Readers’ wildlife photos

March 12, 2021 • 8:00 am

Send in your photos! Must I beg? Well, then, very well: PLEASE send in your photos!

Today’s batch in the waning backlog comes from reader James Blilie—part of a series taken by his dad in Japan and the Philippines decades ago. James’s notes are indented, and you can enlarge the photos by clicking on them.

These are mostly more street photos my Dad (James L. Blilie, 1923-2010) took in Japan and Manila in the Philippines in 1952 and 1953.  This is a second set of his photos, the first of which you posted on 12-Feb-2021.

My Dad served in the US Army Air Force in WWII, flying a full tour of combat missions (35 when he was in) in the 8th Air Force over Germany and occupied France.  When the Korean war broke out, he was called up in 1950 or 1951.  Since he’d done his full combat duty, he was assigned to Military Air Transport, where he continued to fly as a navigator on cargo airplanes.  He was mainly based in Tachikawa Air Base in Japan; but also flew frequently into Clark Field near Manila in the Philippines, Taipei, and Taegu and other fields in Korea:  The work involved supplying US forces in Korea.

When he was not on duty, he wandered the areas around the air bases.  These photos are ones that he took around Tachikawa, Japan and around Manila in the Philippines.

I have scanned his negatives cropped the images, adjusted exposure and contrast, occasionally spotted out a distracting element, and spotted out the dust (some of my dust-spotting is sub-optimal).  My Dad’s equipment:  A Rolleiflex (twin-lens reflex camera, Schneider lenses), a Leica IIIf, and a compatible Canon II or Canon III rangefinder.  I think these were among the first 35mm cameras to use interchangeable lenses and were the high-tech cameras of the time.

First are more street photos from the vicinity of Tachikawa Air Base in Japan (near Tokyo):

A school girl.

Silk worm (Bombyx mori) cocoons being sort prior to making silk fiber.

Three generations.

Farmer woman in the fields.

Plant detail.  Looks like the edge of a wheat (Triticum aestivum) field.


A farmer.


And a street shot in Manila, the Philippines:  Some houses and a corner store with some big ruins behind (this was shortly after the battles in and around Manila in WWII).

A portrait of one of my great uncles, a farmer, taken in his oat field, 1949.  I think this is one of my Dad’s best portraits.  This one was taken with his first camera, an Argus C3 which had a fixed lens.

Finally, the guy who took these photos.  My Dad in 1943, age 20, just out of Army training in Arizona (sunburned face!), in preparation for eventually shipping out to the air war in Europe.  This photo was taken in 1943 in Salt Lake City, Utah, before he got his first camera.  It was a postcard and was given to his mother.  I think they had a version of photo booths in those days where they would make postcards of your photo to send to family.  I have examples my grandmother kept from as early as 1903.

23 thoughts on “Readers’ wildlife photos

  1. Thanks for sharing your father’s photography with us, James. I want to look at these over and over; they’re all so beautiful, and make me want to know more about his subjects.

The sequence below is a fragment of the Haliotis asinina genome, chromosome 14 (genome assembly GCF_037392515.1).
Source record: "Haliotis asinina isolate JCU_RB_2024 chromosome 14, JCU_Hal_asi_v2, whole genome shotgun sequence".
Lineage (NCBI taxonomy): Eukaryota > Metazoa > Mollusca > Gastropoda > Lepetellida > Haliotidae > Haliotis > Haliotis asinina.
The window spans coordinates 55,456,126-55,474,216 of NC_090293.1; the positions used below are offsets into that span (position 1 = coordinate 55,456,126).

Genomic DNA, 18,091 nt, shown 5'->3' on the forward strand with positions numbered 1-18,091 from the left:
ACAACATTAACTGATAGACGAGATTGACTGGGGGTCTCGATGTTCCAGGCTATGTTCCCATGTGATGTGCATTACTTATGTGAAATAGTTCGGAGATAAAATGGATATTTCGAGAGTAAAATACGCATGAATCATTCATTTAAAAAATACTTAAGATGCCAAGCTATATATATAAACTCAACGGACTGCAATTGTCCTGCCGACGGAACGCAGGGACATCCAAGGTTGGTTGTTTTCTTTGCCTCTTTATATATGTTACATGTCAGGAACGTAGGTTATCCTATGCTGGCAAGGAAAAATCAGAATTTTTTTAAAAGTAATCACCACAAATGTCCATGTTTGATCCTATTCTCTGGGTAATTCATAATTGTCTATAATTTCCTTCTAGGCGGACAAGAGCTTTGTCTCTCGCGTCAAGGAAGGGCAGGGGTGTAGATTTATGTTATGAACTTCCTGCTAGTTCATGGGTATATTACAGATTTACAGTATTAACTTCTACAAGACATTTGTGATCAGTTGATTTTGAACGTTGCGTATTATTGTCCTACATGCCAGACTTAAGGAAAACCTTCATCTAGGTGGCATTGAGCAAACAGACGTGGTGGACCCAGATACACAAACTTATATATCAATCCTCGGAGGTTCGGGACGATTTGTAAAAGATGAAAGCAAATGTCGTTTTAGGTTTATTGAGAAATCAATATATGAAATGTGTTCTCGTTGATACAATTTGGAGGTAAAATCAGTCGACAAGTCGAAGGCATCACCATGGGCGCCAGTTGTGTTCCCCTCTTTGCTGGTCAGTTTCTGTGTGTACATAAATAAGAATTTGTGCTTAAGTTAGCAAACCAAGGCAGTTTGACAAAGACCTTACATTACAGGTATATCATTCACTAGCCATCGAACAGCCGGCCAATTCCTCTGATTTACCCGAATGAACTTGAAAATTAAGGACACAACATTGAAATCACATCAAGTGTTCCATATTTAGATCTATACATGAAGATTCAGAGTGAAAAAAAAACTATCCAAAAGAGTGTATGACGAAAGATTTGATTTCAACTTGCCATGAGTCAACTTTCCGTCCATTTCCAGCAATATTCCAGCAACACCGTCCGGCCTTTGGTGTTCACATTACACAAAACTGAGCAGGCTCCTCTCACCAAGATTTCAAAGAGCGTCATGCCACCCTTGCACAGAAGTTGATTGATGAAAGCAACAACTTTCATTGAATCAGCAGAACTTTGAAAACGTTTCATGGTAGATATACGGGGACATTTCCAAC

2. I thank you for your fathers great photos but also much more. I have been to many of those locations your father visited during his years in the Far East. The Philippines, Manila and Clark AB, Korea, to include Taegu and many other locations throughout Korea. Also many in Japan, Yokota, Misawa and once to a silk museum in Yokohoma.

      1. Thank you so much for these. I’m sure you greatly treasure this photographic record. My father was also born in 1923. He died when I had just turned four in 1959. He was in the southwest Pacific in WW II, flying on B-24’s. I have a few B&W photos of him during that period, for which I am grateful.

  3. Beautiful photos!

    That is not wheat – it looks more like Barley (Hordeum vulgare)! Wheat does not have the long spurs – sorry I do not know the technical term…

    1. The photo from Japan is either barley or wheat. I started out with barley, with which I am pretty familiar; but after looking at the photos on wiki, I settled on wheat; but I certainly could be wrong! My first impression was definitely barley, for the reason you state.

      The photo of my great uncle is in an oat field.

      1. oh – I meant the other picture not uncle! 🤓

        Mind you there are lots if varieties & Norman Borlaug did some work on changing varieties I suppose!

  4. James, what a treasure, not just for your family, but for all of us. They’re wonderful street photography as well as being historically significant. Like you, he was an excellent photographer!

  5. These are wonderful photos. Thanks for the camera specs (fun to remember those old cameras and what it took to capture a great photo. Thanks for sharing!

  6. Technical note: The Argus C-3 did have interchangeable lenses (screw mount); but my Dad only had the basic 50mm f/3.5 lens. After looking into this camera, I discovered that it was famously used in WWII by Tony Vaccaro, about whom a good documentary was made: Under Fire.

  7. What a treasure trove your Dad left behind! Much thanks for giving us a peek into his life experiences.

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